The state of California has introduced a bill that would seek to make the use of blockchain tech in public record keeping a permanent feature of governance, in a move that could spark similar steps in other states across the United States.
Under current rules, companies in California are permitted to use blockchain records for tracking stock transfers and issuances up until January 1, 2022. The new legislation would remove the limitation of time, effectively making the rules permanent for companies operating in the state.
The new bill was first introduced to lawmakers on February 19, and will now progress through the senate before a determinative vote on whether to incorporate the new measures onto the statute book.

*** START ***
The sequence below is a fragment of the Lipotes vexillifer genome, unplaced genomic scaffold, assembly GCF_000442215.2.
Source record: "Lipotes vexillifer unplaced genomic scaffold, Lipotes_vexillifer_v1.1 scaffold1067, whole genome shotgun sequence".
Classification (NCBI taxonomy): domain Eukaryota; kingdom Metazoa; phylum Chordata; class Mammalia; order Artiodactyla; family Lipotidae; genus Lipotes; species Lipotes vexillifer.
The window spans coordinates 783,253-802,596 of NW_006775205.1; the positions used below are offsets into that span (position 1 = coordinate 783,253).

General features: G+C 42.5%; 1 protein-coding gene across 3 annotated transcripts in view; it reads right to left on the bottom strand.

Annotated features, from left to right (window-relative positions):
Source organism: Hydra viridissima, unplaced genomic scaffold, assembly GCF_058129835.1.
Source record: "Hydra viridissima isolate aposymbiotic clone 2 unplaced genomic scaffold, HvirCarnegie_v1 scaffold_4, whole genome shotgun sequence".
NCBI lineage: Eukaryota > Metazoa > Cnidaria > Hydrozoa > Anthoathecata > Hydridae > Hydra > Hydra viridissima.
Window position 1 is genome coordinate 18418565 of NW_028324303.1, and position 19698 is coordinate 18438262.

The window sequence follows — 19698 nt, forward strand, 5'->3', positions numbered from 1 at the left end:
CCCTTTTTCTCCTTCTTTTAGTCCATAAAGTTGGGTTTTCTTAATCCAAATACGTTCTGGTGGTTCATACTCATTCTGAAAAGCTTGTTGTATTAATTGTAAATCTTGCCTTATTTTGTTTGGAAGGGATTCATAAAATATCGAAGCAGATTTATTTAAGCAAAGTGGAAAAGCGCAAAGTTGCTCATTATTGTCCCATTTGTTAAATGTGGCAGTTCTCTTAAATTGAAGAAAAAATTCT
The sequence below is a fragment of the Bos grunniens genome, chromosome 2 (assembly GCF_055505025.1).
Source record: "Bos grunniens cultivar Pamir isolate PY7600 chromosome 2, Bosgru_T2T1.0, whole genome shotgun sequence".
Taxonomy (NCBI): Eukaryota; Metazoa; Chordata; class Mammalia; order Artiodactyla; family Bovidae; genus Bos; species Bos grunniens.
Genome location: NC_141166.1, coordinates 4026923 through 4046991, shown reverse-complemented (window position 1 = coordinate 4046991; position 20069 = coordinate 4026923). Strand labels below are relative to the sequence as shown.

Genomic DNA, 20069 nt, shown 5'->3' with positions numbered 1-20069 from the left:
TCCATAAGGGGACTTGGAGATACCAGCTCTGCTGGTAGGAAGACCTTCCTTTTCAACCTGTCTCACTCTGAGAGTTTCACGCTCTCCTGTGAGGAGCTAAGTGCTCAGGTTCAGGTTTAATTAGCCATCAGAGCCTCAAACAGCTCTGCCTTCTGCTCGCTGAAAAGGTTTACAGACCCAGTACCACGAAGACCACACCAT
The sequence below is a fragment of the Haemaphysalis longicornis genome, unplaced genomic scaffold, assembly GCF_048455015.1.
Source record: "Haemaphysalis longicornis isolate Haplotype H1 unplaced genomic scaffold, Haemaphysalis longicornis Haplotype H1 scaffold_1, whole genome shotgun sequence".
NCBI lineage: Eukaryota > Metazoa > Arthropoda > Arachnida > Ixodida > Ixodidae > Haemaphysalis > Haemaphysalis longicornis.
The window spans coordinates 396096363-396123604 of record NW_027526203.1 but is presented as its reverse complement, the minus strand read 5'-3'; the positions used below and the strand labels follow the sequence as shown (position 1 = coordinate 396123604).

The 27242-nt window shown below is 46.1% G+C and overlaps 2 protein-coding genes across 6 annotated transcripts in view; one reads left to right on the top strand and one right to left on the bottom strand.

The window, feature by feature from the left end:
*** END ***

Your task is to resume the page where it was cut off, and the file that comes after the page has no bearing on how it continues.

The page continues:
The legislation is due for hearing on April 7, and would make the use of blockchain records a permanent feature of securities governance in the state if it passes a final vote of the state Senate.
At the earlier first reading stage back in February, the Senate approved the bill by 32-4, and it is thought there remains broad support for the measures.
Among other things, the new legislation changes the definition of blockchain tech to describe a system of decentralized, mathematically verifiable data, which relies on distributed ledgers to “store specialized data in the permanent order of transactions recorded.”
This is a progression from the current definition, which describes blockchain technologically as a “mathematically secured, chronological and decentralized consensus ledger or database.”
The new bill will be welcomed by companies that have taken the opportunity to use blockchain records in tracking issuances and stock transfers since the temporary measures were first introduced.
It comes at a time of increasing support for blockchain tech at government level across the United States and the wider world, allowing for more efficient record keeping in security issuances and a multitude of other functions.
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